As a facilitator, you’ll be collecting relevant information, identifying underlying challenges, ideating possible solutions, and ultimately helping the team define and commit to the next steps.
Having a foundation in facilitation helps you throughout the entire design process.
It helps you to gather requirements, constraints, and expectations from stakeholders at the start of the project, have more fruitful collaborative design sessions and have streamlined processes for iteration.
What makes a good facilitator?
Good listener: Facilitating is more about listening to the conversations. It is important to keep your thoughts, ideas and comments to yourself and let the participants express their ideas.
Unbiased Perspective: One of the worst things you can do is be a biased facilitator who drives the discussion to a preplanned conclusion. Leave your preferences behind when guiding the conversation to make sure the discussion is developing as organically as possible.
Collaboration: Collaboration can be frustrating. And all too often there’s the temptation for people to take on the role of the teacher and to lead, rather than the role of facilitator and to guide. a good facilitator knows that they’re the guide, not the hero. They’re in the room to help the team do their best work, not to show off how smart or cool they are.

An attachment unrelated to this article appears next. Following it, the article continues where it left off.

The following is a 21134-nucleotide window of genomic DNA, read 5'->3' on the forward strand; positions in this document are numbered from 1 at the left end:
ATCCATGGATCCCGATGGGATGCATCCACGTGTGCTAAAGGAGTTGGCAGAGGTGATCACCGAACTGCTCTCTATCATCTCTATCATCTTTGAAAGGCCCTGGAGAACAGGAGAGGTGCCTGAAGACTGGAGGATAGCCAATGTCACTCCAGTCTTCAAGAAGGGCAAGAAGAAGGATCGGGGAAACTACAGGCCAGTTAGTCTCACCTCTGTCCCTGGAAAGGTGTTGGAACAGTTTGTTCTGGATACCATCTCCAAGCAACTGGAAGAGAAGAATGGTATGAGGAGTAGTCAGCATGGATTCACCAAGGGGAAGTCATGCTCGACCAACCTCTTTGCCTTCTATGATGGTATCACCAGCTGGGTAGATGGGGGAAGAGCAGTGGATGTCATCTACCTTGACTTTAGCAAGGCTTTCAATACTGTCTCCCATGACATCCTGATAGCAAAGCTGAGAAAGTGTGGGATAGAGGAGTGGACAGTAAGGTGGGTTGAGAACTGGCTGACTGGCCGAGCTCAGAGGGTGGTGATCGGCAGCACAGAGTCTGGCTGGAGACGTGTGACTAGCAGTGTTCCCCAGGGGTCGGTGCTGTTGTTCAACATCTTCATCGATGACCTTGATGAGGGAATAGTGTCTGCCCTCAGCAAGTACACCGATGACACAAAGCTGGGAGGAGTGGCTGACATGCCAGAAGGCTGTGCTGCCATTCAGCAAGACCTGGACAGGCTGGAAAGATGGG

Timing: A good facilitator knows when a discussion has gone off-topic and needs to be brought to a close -- this is where you can stop listening and feel comfortable interrupting for the sake of the group.
How to get started with facilitation?
Let’s be real about this: the first time you try this, you’ll probably suck at it. Hopefully not, but it’s likely. Lean into the discomfort as it’s the only way to improve. With enough practice hours, you’ll become a pro in no time.
Here are a few tips to get started-
Especially if you work in a more conservative team, convincing them to run a multiple-day workshop can be challenging. The good news is, you don’t have to go all-in right off the bat. start with something small first. Volunteer to be the person in the room who captures information as other people speak and facilitate the discussion by including workshop-features like timeboxing or ideating sessions.